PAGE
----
COMMODITIES-Oil, metals crumple on US jobs data; grain rally stalls
* U.S. jobs report fuels worries about global economy
* CRB index drops 2.2 pct, biggest daily decline since Dec
* Oil lead sell-off as Norway expected to end strike
* Grains end three-week drought-induced rally
* Copper falls 2 pct, gold off more than 1 pct (Updates throughout)
NEW YORK, July 6 (Reuters) - Commodities tumbled on Friday by their most this year, eroding their second successive weekly gain after dismal U.S. jobs data fueled worries about the global economy and raw materials demand.
Profit-taking in grain markets halted a three-week, drought-fueled rally that had driven corn prices up more than a third, while oil erased the week's gains, partly on hope that weekend talks between Norway's oil industry and striking oil and gas workers might avert a complete halt in production.
U.S. data showed non-farm payrolls expanded by only 80,000 jobs in June, weaker than forecast and the third straight month that fewer than 100,000 jobs were created. The unemployment rate remained at 8.2 percent. The dollar rallied and U.S. stocks fell, a recipe for selling raw materials.
The Thomson Reuters-Jefferies CRB index fell 2.2 percent to 286.92, the biggest one-day decline since December, knocking down the weekly gain to just under 1 percent. The loss curbed one of the biggest, broad-based commodities rallies on record; from June 29 until Thursday, the CRB was up nearly 8 percent.
Most commodities began to fall early, a day after the European and Chinese central banks trimmed rates and Britain's bank extended a bond-buying scheme. Those measures sparked worry among many investors that the global economy was deteriorating rather than hope for quicker economic growth.
Analysts called the U.S. jobs report a worst-case scenario for commodity bulls, showing the economy is weak but not yet weak enough to prompt the Federal Reserve to unleash a third round of quantitative easing, or QE3.
"Overall, it was another lackluster report but should not change forecasts for Fed action in any meaningful way," said Omer Esiner, chief market analyst at Commonwealth Foreign Exchange in Washington D.C.
"While it is not enough to increase calls for QE3, it was also not enough to take QE3 off the table. We are still in data-watching mode in the U.S. in terms of Fed policy."
Markets are likely to look inward for direction next week, with a host of fundamental figures from trade data in China to a monthly U.S. crop report likely driving sentiment.
Oil fell sharply as investors not only worried about the U.S. economy but priced in higher supplies after Norway's government asked oil companies and union representatives to resume mediated talks on Saturday to avert a total shutdown of oil and gas output by western Europe's biggest producer.
Brent crude tumbled after reaching a one-month peak above $102 per barrel on Thursday. August Brent fell $2.51 or 2.5 percent, to close at $98.19 a barrel, cutting the week's gains to 39 cents.
Benchmark copper on the London Metal Exchange was last bid at $7,530 per tonne, down 2.2 percent from Thursday, when a surprise rate cut in China sparked new fears about fundamentals of the world's fastest-growing commodity consumer.
"The rate cut in China raised concerns that a string of economic data that will be published next week might be significantly weaker than previously expected," Daniel Briesemann, an analyst at Commerzbank said.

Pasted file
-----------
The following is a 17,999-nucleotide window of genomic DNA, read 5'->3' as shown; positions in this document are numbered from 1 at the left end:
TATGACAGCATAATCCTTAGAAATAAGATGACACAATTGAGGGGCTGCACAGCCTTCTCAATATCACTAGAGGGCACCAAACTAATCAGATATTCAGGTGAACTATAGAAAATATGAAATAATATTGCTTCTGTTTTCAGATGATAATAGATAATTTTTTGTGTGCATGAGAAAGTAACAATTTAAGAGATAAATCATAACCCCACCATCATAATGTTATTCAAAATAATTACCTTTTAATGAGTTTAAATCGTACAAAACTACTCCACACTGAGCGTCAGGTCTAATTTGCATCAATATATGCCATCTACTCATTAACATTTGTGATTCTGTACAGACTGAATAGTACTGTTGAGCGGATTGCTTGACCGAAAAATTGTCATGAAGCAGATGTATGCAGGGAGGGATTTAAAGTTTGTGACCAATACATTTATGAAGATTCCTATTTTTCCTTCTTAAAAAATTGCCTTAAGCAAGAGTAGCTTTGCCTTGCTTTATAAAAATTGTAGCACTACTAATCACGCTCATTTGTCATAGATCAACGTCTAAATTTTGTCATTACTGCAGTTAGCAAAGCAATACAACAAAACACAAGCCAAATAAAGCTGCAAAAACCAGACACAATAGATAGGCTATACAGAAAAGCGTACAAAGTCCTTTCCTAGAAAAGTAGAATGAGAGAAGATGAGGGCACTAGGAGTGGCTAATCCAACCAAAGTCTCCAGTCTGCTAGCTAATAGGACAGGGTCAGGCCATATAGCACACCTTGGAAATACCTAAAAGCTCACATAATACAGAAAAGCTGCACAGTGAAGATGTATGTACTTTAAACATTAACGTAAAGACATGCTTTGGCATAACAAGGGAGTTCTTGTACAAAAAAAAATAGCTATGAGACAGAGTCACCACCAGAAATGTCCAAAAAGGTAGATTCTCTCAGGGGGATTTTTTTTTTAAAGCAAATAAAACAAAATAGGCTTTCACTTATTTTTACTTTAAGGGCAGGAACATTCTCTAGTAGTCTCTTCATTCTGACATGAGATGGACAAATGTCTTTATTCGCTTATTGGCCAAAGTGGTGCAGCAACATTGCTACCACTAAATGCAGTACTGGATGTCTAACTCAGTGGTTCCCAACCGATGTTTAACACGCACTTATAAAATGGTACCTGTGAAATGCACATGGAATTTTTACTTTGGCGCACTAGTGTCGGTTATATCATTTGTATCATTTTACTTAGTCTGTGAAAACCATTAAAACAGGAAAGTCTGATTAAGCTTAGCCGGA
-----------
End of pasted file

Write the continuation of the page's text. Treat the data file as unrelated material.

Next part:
Gold was also swept lower in the aftermath of the U.S. jobs report as investors turned to the perceived safety of the greenback. The dollar index rose 0.6 percent, taking this week's gains to more than 2 percent, the most this year.
Spot gold initially rallied in response to the report, touching a session high of $1,609.39 an ounce on the view that the poor number would pile pressure on the Federal Reserve to ease monetary policy further.
The metal then turned negative, falling 1.3 percent to $1,583 an ounce as the dollar's rally a five-week high against the euro reduced gold's appeal as an alternative asset.
GRAINS RALLY PAUSES
Grains, which had bucked a weaker trend on Thursday, took a pause from a sizzling rally over the past three weeks fueled by a severe drought in the U.S. Midwest. Weather forecasts offered scant relief from the heat and only marginal rains.
New crop December corn slid 2.3 percent to $6.92 a bushel, while September wheat dropped 3.8 percent to $8.06 a bushel. Despite the losses, corn was still up more than a third over the past three weeks.
With the crop now entering the peak period of pollination, when heat can severely diminish its ability to put kernels on each ear, few analysts expected the price relief to last.
"It's a temporary setback as we wait for weather, for moisture," said Rich Nelson, analyst at Allendale Inc. Prices at 3:44 p.m. EST (1944 GMT)
LAST/ NET PCT YTD
CLOSE CHG CHG CHG US crude 84.16 -3.06 -3.5% -14.8% Brent crude 97.86 -2.84 -2.8% -8.9% Natural gas 2.776 -0.169 -5.7% -7.1% US gold 1580.00 -30.50 -1.9% 0.8% Gold 1582.66 -21.67 -1.4% 1.2% US Copper 340.95 -8.35 -2.4% -0.8%
Dollar 83.334 0.520 0.6% 3.9% CRB 286.920 -6.340 -2.2% -6.0% US corn 693.00 -15.50 -2.2% 7.2% US soybeans 1532.00 -19.50 -1.3% 27.8% US wheat 821.75 -25.25 -3.0% 25.9% US Coffee 176.45 -3.90 -2.2% -22.7% US Cocoa 2252.00 -76.00 -3.3% 6.8% US Sugar 22.46 0.29 1.3% -3.3% US silver 26.920 -0.752 -2.7% -3.6% US platinum 1448.50 -28.20 -1.9% 3.1% US palladium 580.35 -5.40 -0.9% -11.6% (Reporting by Eric Onstad in London and Jonathan Leff in New York; Editing by David Gregorio)
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